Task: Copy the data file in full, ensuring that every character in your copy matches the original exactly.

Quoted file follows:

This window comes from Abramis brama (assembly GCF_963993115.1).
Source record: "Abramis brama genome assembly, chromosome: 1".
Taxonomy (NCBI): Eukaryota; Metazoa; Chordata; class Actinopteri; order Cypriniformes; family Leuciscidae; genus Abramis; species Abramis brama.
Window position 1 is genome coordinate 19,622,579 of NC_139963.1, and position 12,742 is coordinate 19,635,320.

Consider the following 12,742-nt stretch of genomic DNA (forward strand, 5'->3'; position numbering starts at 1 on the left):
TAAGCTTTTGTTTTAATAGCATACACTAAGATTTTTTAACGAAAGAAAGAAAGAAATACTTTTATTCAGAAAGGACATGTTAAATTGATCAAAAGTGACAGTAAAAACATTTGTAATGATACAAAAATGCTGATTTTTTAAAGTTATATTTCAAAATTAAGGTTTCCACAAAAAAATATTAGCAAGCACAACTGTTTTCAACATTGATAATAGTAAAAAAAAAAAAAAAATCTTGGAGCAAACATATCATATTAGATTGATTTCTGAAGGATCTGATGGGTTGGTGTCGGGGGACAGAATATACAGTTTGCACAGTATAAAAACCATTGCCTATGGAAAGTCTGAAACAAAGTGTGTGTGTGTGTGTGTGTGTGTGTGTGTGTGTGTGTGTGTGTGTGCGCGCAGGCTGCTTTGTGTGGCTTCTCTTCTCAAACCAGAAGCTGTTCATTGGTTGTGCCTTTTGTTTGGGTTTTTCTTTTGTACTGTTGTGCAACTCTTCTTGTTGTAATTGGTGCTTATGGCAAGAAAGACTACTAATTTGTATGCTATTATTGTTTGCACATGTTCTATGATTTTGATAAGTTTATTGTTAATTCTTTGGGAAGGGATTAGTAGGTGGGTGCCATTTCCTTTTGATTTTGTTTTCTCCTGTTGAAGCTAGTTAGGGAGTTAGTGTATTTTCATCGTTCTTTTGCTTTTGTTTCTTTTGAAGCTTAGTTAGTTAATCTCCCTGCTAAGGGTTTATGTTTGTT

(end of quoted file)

This window comes from Abramis brama (assembly GCF_963993115.1).
Source record: "Abramis brama genome assembly, chromosome: 1".
Taxonomy (NCBI): Eukaryota; Metazoa; Chordata; class Actinopteri; order Cypriniformes; family Leuciscidae; genus Abramis; species Abramis brama.
Window position 1 is genome coordinate 19,622,579 of NC_139963.1, and position 12,742 is coordinate 19,635,320.

Consider the following 12,742-nt stretch of genomic DNA (forward strand, 5'->3'; position numbering starts at 1 on the left):
TAAGCTTTTGTTTTAATAGCATACACTAAGATTTTTTAACGAAAGAAAGAAAGAAATACTTTTATTCAGAAAGGACATGTTAAATTGATCAAAAGTGACAGTAAAAACATTTGTAATGATACAAAAATGCTGATTTTTTAAAGTTATATTTCAAAATTAAGGTTTCCACAAAAAAATATTAGCAAGCACAACTGTTTTCAACATTGATAATAGTAAAAAAAAAAAAAAAATCTTGGAGCAAACATATCATATTAGATTGATTTCTGAAGGATCTGATGGGTTGGTGTCGGGGGACAGAATATACAGTTTGCACAGTATAAAAACCATTGCCTATGGAAAGTCTGAAACAAAGTGTGTGTGTGTGTGTGTGTGTGTGTGTGTGTGTGTGTGTGTGTGTGCGCGCAGGCTGCTTTGTGTGGCTTCTCTTCTCAAACCAGAAGCTGTTCATTGGTTGTGCCTTTTGTTTGGGTTTTTCTTTTGTACTGTTGTGCAACTCTTCTTGTTGTAATTGGTGCTTATGGCAAGAAAGACTACTAATTTGTATGCTATTATTGTTTGCACATGTTCTATGATTTTGATAAGTTTATTGTTAATTCTTTGGGAAGGGATTAGTAGGTGGGTGCCATTTCCTTTTGATTTTGTTTTCTCCTGTTGAAGCTAGTTAGGGAGTTAGTGTATTTTCATCGTTCTTTTGCTTTTGTTTCTTTTGAAGCTTAGTTAGTTAATCTCCCTGCTAAGGGTTTATGTTTGTT